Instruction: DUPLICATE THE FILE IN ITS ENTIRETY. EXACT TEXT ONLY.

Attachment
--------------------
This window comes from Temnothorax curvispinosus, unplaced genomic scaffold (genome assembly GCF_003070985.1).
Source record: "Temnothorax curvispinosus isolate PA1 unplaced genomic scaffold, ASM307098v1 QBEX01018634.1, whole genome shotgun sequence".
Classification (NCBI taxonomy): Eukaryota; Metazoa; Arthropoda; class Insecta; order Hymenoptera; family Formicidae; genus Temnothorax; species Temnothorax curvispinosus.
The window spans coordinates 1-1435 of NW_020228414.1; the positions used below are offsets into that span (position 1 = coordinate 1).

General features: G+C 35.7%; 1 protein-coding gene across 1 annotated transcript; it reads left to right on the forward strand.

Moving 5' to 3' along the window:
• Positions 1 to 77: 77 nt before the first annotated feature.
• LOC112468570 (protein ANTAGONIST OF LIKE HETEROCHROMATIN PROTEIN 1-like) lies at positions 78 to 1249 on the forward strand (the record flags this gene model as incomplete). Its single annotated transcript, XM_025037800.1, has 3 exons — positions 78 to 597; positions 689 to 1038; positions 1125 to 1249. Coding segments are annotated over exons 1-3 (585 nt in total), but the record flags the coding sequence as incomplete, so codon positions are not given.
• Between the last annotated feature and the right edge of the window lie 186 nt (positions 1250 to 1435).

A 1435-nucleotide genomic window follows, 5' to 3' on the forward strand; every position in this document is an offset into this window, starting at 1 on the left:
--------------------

This window comes from Temnothorax curvispinosus, unplaced genomic scaffold (genome assembly GCF_003070985.1).
Source record: "Temnothorax curvispinosus isolate PA1 unplaced genomic scaffold, ASM307098v1 QBEX01018634.1, whole genome shotgun sequence".
Classification (NCBI taxonomy): Eukaryota; Metazoa; Arthropoda; class Insecta; order Hymenoptera; family Formicidae; genus Temnothorax; species Temnothorax curvispinosus.
The window spans coordinates 1-1435 of NW_020228414.1; the positions used below are offsets into that span (position 1 = coordinate 1).

General features: G+C 35.7%; 1 protein-coding gene across 1 annotated transcript; it reads left to right on the forward strand.

Moving 5' to 3' along the window:
• Positions 1 to 77: 77 nt before the first annotated feature.
• LOC112468570 (protein ANTAGONIST OF LIKE HETEROCHROMATIN PROTEIN 1-like) lies at positions 78 to 1249 on the forward strand (the record flags this gene model as incomplete). Its single annotated transcript, XM_025037800.1, has 3 exons — positions 78 to 597; positions 689 to 1038; positions 1125 to 1249. Coding segments are annotated over exons 1-3 (585 nt in total), but the record flags the coding sequence as incomplete, so codon positions are not given.
• Between the last annotated feature and the right edge of the window lie 186 nt (positions 1250 to 1435).

A 1435-nucleotide genomic window follows, 5' to 3' on the forward strand; every position in this document is an offset into this window, starting at 1 on the left: